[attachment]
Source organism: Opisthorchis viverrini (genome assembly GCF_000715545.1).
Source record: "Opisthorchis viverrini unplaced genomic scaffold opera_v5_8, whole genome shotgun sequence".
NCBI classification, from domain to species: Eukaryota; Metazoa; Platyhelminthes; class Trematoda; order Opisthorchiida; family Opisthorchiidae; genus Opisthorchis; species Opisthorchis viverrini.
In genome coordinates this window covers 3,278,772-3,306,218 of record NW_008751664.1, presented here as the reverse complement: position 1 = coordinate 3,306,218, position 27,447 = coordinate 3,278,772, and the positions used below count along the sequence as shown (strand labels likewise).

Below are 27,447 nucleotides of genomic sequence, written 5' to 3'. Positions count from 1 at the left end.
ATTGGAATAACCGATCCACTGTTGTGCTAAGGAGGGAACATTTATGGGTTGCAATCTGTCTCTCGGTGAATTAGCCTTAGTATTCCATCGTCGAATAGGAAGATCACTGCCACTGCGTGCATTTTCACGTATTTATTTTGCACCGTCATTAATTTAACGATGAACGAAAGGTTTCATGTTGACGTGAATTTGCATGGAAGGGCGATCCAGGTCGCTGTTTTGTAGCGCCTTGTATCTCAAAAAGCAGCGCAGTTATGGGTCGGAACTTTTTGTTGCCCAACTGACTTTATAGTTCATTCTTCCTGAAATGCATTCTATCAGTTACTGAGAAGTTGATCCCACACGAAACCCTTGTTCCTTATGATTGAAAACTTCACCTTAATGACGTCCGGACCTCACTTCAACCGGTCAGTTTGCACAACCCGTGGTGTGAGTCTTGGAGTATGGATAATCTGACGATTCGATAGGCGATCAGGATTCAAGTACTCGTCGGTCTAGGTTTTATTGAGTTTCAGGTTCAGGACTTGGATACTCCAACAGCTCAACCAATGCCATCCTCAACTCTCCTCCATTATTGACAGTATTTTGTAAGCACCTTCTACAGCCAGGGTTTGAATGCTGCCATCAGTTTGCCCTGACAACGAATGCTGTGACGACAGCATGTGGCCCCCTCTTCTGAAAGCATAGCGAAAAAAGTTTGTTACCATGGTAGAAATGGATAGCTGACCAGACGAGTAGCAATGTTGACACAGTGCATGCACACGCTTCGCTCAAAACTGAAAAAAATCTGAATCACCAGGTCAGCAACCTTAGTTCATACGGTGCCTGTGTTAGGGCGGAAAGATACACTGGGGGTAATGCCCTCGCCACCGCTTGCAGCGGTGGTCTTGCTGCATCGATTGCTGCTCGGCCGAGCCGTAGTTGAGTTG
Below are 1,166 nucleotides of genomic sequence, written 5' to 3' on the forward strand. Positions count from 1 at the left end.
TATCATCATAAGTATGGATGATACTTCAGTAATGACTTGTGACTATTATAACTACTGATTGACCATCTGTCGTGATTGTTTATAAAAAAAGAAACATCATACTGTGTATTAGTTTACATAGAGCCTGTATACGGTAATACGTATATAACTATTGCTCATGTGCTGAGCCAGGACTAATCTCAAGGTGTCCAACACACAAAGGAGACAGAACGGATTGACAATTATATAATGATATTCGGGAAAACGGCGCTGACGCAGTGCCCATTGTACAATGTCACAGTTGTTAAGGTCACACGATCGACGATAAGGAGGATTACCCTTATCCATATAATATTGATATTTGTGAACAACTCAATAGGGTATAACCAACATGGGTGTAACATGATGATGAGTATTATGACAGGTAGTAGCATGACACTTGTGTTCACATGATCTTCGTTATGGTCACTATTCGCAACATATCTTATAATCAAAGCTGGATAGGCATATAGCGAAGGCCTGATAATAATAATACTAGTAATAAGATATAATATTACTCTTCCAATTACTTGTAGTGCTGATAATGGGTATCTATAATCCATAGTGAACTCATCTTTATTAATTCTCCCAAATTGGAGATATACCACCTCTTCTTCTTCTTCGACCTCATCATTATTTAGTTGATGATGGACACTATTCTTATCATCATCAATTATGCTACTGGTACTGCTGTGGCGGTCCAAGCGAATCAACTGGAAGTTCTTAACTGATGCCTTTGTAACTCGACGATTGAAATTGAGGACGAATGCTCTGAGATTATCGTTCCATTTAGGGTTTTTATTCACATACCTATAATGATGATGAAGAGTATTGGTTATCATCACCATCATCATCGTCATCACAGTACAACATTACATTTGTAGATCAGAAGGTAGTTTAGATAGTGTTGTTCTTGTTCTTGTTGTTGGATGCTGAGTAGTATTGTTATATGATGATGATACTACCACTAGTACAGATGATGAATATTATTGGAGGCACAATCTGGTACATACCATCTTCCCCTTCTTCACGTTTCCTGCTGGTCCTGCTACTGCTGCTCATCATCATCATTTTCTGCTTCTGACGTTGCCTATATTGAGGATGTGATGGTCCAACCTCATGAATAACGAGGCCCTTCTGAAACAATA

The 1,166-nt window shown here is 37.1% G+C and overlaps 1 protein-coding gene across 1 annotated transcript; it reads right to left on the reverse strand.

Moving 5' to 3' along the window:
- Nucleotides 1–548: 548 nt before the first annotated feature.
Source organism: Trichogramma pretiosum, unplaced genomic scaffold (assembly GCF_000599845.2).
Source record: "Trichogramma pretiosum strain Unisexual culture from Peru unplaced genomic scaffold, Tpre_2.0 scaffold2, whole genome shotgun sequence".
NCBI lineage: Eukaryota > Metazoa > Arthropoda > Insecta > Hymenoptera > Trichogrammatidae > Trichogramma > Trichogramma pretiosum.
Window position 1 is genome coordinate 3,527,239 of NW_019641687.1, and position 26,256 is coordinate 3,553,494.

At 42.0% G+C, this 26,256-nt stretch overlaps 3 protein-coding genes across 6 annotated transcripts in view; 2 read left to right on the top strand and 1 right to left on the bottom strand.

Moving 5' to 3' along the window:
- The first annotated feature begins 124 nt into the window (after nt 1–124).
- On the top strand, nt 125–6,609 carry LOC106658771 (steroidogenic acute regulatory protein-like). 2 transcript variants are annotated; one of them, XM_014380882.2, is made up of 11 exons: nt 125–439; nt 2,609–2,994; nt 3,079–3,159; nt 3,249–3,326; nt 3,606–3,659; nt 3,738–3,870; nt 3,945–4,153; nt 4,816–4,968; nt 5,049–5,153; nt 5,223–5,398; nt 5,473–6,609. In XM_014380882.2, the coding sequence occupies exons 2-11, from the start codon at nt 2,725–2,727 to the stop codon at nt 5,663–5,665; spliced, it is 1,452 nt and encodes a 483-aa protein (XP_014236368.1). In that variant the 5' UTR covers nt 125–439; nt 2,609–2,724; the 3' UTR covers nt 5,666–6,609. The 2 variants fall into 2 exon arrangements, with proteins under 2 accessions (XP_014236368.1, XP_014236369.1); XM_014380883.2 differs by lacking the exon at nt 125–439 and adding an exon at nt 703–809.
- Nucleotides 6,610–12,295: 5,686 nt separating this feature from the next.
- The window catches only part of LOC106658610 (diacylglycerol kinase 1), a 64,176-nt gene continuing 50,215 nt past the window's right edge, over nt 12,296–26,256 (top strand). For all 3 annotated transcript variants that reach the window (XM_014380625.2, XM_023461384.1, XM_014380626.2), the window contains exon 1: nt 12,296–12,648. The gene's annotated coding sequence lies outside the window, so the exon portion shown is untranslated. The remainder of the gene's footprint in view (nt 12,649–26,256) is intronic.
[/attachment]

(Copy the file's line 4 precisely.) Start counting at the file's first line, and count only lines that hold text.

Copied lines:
In genome coordinates this window covers 3,278,772-3,306,218 of record NW_008751664.1, presented here as the reverse complement: position 1 = coordinate 3,306,218, position 27,447 = coordinate 3,278,772, and the positions used below count along the sequence as shown (strand labels likewise).